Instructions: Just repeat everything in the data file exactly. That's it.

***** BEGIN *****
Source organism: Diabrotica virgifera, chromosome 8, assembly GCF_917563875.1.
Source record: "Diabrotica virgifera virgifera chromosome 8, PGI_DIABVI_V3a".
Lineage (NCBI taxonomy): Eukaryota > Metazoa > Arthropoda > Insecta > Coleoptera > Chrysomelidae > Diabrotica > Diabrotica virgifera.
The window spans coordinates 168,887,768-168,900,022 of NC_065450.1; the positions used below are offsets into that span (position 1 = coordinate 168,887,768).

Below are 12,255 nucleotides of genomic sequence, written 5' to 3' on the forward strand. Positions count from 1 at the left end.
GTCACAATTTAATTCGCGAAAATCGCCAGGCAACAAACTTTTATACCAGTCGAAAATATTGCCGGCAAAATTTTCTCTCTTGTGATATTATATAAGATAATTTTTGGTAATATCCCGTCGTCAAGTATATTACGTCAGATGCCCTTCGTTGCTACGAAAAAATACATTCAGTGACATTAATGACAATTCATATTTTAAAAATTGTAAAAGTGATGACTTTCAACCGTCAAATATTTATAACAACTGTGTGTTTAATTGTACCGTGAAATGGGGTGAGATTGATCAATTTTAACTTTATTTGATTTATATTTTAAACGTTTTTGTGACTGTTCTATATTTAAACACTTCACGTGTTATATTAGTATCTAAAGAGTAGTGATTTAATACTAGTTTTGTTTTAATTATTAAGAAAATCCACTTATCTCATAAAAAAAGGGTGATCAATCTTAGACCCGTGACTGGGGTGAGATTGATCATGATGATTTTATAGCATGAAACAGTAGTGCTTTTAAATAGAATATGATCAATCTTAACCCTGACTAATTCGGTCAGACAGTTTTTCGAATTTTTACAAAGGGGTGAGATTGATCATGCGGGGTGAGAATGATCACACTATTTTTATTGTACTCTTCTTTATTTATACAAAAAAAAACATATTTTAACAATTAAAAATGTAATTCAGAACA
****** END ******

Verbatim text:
Source organism: Diabrotica virgifera, chromosome 8, assembly GCF_917563875.1.
Source record: "Diabrotica virgifera virgifera chromosome 8, PGI_DIABVI_V3a".
Lineage (NCBI taxonomy): Eukaryota > Metazoa > Arthropoda > Insecta > Coleoptera > Chrysomelidae > Diabrotica > Diabrotica virgifera.
The window spans coordinates 168,887,768-168,900,022 of NC_065450.1; the positions used below are offsets into that span (position 1 = coordinate 168,887,768).

Below are 12,255 nucleotides of genomic sequence, written 5' to 3' on the forward strand. Positions count from 1 at the left end.
GTCACAATTTAATTCGCGAAAATCGCCAGGCAACAAACTTTTATACCAGTCGAAAATATTGCCGGCAAAATTTTCTCTCTTGTGATATTATATAAGATAATTTTTGGTAATATCCCGTCGTCAAGTATATTACGTCAGATGCCCTTCGTTGCTACGAAAAAATACATTCAGTGACATTAATGACAATTCATATTTTAAAAATTGTAAAAGTGATGACTTTCAACCGTCAAATATTTATAACAACTGTGTGTTTAATTGTACCGTGAAATGGGGTGAGATTGATCAATTTTAACTTTATTTGATTTATATTTTAAACGTTTTTGTGACTGTTCTATATTTAAACACTTCACGTGTTATATTAGTATCTAAAGAGTAGTGATTTAATACTAGTTTTGTTTTAATTATTAAGAAAATCCACTTATCTCATAAAAAAAGGGTGATCAATCTTAGACCCGTGACTGGGGTGAGATTGATCATGATGATTTTATAGCATGAAACAGTAGTGCTTTTAAATAGAATATGATCAATCTTAACCCTGACTAATTCGGTCAGACAGTTTTTCGAATTTTTACAAAGGGGTGAGATTGATCATGCGGGGTGAGAATGATCACACTATTTTTATTGTACTCTTCTTTATTTATACAAAAAAAAACATATTTTAACAATTAAAAATGTAATTCAGAACA